Hours had passed and it was getting late. I nearly ran the whole way across town to Pete’s house. When I showed up on his doorstep I was sweating and out of breath.

“Wasn’t sure you were coming. I sort of got the feeling you might not. You been running?”

“Sorry I’m late. I took a long walk along the river. I had some stuff to figure out.”

“Well, you’re here now. We’re just fixin’ to eat.”

He brought me into the kitchen. “You remember my wife, Katie. And Boo. Boo stays with us.”

I had not seen either woman since the potluck dinner, and even then our conversation was limited to a few pleasantries, except for Boo, who had wanted to know if I had been baptized.

Pete and Katie met at church and got married about three years ago. They confided that their difference in age -- he’s 33, she’s 24 -- caused a bit of a stir when they first started dating. But the sniping soon died out. Now everyone wanted to know when they were going to have a baby.

“All I can tell them is soon,” Katie said with a laugh. “But they’re never satisfied. You’d think it was my duty in this world to present them with a child as soon as possible.”

“And then you know what?” Pete said. “They’d start in about having another. And another.”

Unlike many Christians, Pete and Katie and Boo didn’t put on airs. There was hardly any religious talk as we ate. They were just down to earth people, satisfied to be in the here and now and not too concerned about the hereafter. I enjoyed their company immensely, and the possibility that this fellowship would continue past August made me very happy. I wanted to blurt out my grand plan, but I knew it wasn’t time.

After dinner, Boo and Katie put the leftovers away while Pete and I cleaned the dishes, him washing and me drying.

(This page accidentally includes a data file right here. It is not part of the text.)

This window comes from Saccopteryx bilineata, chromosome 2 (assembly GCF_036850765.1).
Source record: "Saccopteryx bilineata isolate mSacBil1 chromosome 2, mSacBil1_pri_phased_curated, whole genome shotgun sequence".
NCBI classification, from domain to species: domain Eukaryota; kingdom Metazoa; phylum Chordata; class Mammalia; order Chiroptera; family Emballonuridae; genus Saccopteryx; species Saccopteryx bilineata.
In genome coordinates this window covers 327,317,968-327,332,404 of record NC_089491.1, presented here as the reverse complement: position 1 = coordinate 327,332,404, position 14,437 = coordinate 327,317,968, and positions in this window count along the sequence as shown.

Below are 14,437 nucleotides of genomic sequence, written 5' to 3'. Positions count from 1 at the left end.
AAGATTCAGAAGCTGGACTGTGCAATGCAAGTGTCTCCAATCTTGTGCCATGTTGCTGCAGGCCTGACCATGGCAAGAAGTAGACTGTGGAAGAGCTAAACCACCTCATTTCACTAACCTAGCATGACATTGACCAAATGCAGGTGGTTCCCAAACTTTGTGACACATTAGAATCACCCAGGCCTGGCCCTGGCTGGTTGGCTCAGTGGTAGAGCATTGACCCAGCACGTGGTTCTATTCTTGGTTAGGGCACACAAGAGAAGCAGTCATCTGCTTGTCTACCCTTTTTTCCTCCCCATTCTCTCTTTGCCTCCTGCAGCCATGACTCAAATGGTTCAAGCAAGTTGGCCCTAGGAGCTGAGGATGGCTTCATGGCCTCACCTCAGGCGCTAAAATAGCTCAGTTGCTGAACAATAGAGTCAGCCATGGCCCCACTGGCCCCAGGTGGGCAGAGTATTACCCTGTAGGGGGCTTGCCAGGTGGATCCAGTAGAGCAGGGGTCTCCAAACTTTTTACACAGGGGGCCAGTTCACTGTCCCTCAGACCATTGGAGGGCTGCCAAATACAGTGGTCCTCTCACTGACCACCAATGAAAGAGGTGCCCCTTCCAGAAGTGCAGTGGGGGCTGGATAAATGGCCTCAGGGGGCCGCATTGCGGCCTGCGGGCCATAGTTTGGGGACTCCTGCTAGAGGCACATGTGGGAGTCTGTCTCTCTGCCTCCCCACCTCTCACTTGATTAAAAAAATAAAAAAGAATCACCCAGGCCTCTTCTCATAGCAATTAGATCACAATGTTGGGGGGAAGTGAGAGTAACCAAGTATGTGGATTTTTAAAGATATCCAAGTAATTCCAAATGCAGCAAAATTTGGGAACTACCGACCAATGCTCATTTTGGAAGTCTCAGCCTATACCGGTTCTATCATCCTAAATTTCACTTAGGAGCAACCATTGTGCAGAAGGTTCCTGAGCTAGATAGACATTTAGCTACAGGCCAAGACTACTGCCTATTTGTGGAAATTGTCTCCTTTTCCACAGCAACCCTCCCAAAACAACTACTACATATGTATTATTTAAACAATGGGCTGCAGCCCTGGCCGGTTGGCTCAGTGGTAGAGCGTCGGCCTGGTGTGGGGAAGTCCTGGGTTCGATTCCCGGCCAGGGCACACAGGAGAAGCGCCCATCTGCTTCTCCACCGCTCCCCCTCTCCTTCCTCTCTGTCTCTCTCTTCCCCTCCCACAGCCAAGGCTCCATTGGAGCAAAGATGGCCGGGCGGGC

“You said something that night at the potluck dinner that got me thinking,” Pete said. “You said you’re not worried about the rapture or the tribulation, but what comes after. You remember saying that?”

“I think what I probably said was something about the kingdom of heaven on earth.”

“Yeah, that was it,” said Katie.

“I don’t want to offend anyone.”

“Why would we be offended?” asked Boo.

“Well, lots of folks -- Christians -- might not appreciate it.”

Pete pulled the last dish from the soapy water, rinsed it and handed to me. “Try us.”

“Well, everyone speaks about the Last Days as though it’s the end of the world, and I don’t think that’s what it means. I think it simply means the end of the fallen, evil world. So the way I see it, the Last Days are really just the first days of the kingdom of heaven on earth. I prefer to look at it as a time of hope and restoration, rather than a time of horror and retribution.”

“But the Bible tells us it will be that way,” Boo said.

“The Bible says many, many things that can be understood in many different ways. For example, you all agree that two-thousand years ago the Jews were expecting the messiah.”

“Yes,” they said in unison.

“But when Jesus appeared on the scene, the vast majority of people did not recognize him as the messiah. Only a handful of people actually believed he was the one. And in the end, even they, his disciples, had serious doubts and great difficulty keeping their faith. Even Peter denied Jesus. The point is that what people expect, even if it’s everyone expecting the same thing, isn’t what usually happens.”

“But the Bible says those who are watchful and pray will recognize Him,” Katie said.

“Hopefully that’s true,” I said. “But let’s say Christ returned tomorrow morning, just for the sake of argument. Anyone expecting to witness dramatic and cataclysmic events on that day will likely be disappointed. Chances are it will be a day pretty much like any other, and the dawn will arrive on the following day as though nothing much had happened. Devout Christians the world over are eagerly awaiting the Second Coming, just as the Jews were awaiting the First Coming two-thousand years ago, and now just as then, it’s probably not going to happen the way everyone thinks and therefore they could be looking right at Him and not know it.”